The WORLD Policy Analysis Center has collected and analyzed information on rights, laws, and policies in all 193 UN member states in the areas of education, health, adult labor and working conditions, child labor, poverty, constitutional rights, discrimination, childhood, gender, marriage, families, aging, and disability.
Building the WORLD Databases
In selecting the rights, laws, and policies included in our databases, priority was given to those that are supported in two ways:
- With research evidence demonstrating their importance to human health, development, well-being, or equity in a variety of geographic, social, and economic circumstances; and
- With widespread global consensus on their value.
The selection of the data sources used by the WORLD Policy Analysis Center was based on the following approach:
- Preference was given to primary national legal sources (e.g. constitutional texts, original legislation). Whenever possible, data were coded from these sources.
- If these were not available, national reports on policies and laws to the UN and official global and regional bodies were used.
- Finally, secondary sources were consulted to clarify, complement, or corroborate information available through primary sources after review of the reliability of their data, and the consistency and comparability of their methodology across countries.
- All sources were reviewed in their original language or in translation to one of the United Nations’ official languages.
Coding is the process by which an individual researcher takes a piece of information from constitutional text, legislation, policy, or other sources and translates it into a set of features that can be quantitatively analyzed, mapped, readily understood, and shared. Our coding process was the following:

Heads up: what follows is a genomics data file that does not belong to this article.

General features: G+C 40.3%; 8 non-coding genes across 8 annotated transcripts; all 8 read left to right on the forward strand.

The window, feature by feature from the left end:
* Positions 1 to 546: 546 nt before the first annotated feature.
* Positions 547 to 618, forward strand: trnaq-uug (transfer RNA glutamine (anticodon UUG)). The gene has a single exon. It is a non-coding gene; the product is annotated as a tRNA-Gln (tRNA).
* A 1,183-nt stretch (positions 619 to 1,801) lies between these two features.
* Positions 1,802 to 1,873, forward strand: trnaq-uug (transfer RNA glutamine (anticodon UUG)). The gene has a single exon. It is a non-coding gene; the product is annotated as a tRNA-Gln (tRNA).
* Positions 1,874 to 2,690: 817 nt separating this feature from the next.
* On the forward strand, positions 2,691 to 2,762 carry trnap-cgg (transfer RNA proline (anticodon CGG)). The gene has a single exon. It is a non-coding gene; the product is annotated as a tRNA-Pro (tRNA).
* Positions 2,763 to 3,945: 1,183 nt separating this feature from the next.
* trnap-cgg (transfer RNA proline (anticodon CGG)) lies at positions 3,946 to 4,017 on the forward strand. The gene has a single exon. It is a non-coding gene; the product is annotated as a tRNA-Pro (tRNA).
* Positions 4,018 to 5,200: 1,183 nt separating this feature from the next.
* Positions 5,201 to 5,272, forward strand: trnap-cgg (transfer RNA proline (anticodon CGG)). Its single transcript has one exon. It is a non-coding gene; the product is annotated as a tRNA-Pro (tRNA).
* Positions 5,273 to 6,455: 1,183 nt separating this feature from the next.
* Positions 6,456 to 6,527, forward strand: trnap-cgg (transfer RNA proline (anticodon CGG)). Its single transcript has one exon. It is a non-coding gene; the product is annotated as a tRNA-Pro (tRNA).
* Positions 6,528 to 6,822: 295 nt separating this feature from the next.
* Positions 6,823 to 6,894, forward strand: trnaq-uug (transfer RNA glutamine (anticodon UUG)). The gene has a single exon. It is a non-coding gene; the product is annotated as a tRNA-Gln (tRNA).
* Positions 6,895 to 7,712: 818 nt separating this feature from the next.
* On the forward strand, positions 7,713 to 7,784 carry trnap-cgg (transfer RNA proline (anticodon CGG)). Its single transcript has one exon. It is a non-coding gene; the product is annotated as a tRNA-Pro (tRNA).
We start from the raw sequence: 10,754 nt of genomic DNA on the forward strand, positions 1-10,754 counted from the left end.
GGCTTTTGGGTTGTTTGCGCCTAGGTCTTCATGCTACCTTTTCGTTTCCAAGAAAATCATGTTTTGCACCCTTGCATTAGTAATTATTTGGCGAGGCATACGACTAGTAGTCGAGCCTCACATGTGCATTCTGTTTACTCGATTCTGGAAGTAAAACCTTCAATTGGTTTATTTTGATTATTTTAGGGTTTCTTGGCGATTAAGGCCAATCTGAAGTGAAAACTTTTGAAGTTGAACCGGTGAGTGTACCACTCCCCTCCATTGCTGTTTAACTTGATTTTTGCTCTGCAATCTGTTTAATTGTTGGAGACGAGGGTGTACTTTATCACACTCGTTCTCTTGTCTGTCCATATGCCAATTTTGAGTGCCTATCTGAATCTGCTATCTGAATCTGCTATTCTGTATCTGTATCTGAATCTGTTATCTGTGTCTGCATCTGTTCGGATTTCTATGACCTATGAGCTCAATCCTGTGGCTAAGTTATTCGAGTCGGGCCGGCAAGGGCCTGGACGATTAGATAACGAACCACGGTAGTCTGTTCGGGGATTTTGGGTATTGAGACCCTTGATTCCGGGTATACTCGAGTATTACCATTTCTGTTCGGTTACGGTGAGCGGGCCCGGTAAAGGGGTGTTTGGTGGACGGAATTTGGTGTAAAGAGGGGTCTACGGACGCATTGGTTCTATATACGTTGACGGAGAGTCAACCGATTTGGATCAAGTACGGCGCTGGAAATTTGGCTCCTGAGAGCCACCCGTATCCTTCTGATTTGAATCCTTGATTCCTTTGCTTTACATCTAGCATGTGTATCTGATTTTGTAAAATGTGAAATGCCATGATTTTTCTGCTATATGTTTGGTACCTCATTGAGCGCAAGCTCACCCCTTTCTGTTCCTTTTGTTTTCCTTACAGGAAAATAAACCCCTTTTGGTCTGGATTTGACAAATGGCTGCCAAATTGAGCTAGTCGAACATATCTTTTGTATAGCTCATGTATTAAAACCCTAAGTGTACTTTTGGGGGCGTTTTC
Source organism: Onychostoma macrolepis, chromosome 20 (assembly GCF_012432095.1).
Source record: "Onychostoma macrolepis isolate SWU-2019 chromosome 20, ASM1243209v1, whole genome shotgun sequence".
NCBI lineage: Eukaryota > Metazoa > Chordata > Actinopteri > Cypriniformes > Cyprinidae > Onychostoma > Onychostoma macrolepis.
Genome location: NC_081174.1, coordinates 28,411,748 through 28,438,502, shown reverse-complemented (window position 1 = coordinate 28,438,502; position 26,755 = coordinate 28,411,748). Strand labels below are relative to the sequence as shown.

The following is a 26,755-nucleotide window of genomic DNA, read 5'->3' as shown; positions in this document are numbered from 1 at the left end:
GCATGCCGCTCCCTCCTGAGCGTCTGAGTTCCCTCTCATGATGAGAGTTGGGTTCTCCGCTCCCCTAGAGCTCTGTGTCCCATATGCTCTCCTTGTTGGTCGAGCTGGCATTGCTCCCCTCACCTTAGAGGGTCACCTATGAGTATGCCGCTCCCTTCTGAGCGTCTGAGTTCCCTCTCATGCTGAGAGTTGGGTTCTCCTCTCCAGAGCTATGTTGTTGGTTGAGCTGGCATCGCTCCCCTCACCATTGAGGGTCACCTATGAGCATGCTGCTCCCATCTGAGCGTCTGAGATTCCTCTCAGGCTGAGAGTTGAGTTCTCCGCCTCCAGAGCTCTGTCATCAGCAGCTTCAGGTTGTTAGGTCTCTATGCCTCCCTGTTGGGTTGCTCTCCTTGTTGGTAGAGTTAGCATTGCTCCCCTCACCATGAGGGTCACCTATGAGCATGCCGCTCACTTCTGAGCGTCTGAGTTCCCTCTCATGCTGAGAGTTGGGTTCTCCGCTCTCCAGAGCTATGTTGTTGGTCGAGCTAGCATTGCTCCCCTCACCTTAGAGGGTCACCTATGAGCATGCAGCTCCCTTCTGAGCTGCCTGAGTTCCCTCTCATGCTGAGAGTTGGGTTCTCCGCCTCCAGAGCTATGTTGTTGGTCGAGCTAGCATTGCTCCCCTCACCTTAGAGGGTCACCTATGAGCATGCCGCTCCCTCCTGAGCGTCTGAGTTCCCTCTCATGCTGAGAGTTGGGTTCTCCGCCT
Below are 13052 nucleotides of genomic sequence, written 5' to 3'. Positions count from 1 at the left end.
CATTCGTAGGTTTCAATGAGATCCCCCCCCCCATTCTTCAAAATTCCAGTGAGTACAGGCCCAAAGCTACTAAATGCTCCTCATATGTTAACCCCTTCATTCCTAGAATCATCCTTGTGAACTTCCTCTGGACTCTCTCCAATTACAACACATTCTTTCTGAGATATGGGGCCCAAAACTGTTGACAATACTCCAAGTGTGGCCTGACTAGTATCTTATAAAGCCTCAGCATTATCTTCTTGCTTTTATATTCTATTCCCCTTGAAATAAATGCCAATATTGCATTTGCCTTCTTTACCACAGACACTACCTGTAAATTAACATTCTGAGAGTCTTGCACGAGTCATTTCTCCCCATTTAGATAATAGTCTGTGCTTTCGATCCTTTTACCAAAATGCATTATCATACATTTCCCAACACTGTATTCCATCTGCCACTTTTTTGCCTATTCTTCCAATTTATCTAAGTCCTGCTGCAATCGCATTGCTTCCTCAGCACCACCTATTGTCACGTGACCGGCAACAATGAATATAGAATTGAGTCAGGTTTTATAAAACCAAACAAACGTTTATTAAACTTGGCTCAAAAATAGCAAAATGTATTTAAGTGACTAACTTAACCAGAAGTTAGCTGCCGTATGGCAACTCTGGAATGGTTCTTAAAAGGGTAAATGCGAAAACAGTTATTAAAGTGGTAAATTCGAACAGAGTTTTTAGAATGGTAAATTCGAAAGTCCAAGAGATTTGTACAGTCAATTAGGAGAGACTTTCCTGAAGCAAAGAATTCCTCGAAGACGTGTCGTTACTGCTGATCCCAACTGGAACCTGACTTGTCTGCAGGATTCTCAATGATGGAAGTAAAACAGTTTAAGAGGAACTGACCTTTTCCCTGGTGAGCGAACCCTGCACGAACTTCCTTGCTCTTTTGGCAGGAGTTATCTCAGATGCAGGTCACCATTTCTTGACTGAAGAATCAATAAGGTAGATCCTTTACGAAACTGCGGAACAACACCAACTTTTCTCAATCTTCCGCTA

- Coding was carried out independently by two researchers and then compared, to minimize human error.
- Whenever coding required a judgment call by the coder, the rules underlying such decisions were verified, applied consistently across countries, and captured systematically in a codebook.
- Coding was conducted in the original language of the document whenever possible by team members fluent in the language, or using a version translated into one of the official UN languages.
Coding frameworks were developed to capture information in a systematic way. Our guiding principle was to ensure that the richness and variety of approaches taken by different countries were well captured, and simultaneously to permit meaningful comparisons of rights, laws, and policies across countries. To develop approaches for analysis in each area, we used the following approach:
- Initially, essential features of each right, law, or policy were identified based on inherent characteristics, research evidence, and global agreements.
- After determining an initial set of key features, the research team reviewed text from 20 to 30 countries selected at random to develop a set of categories according to which these features could be systematically coded and compared, while capturing the full variety of approaches taken by countries.
- This set was revised and applied to an additional 10 to 20 countries to ensure its viability before being applied to all countries.
- When necessary, the coding scheme continued to be amended to reflect additional features that presented themselves upon country review; when these amendments occurred, previously coded countries were re-coded within the new framework.
Our goal is to ensure that the data we present is accurate and up-to-date. To minimize the potential for error in our data and keep it current, we take the following measures:
- Double coding: Rights, laws, and policies were coded independently by two researchers, and their results compared, to reduce the potential for human error or differences in interpretation.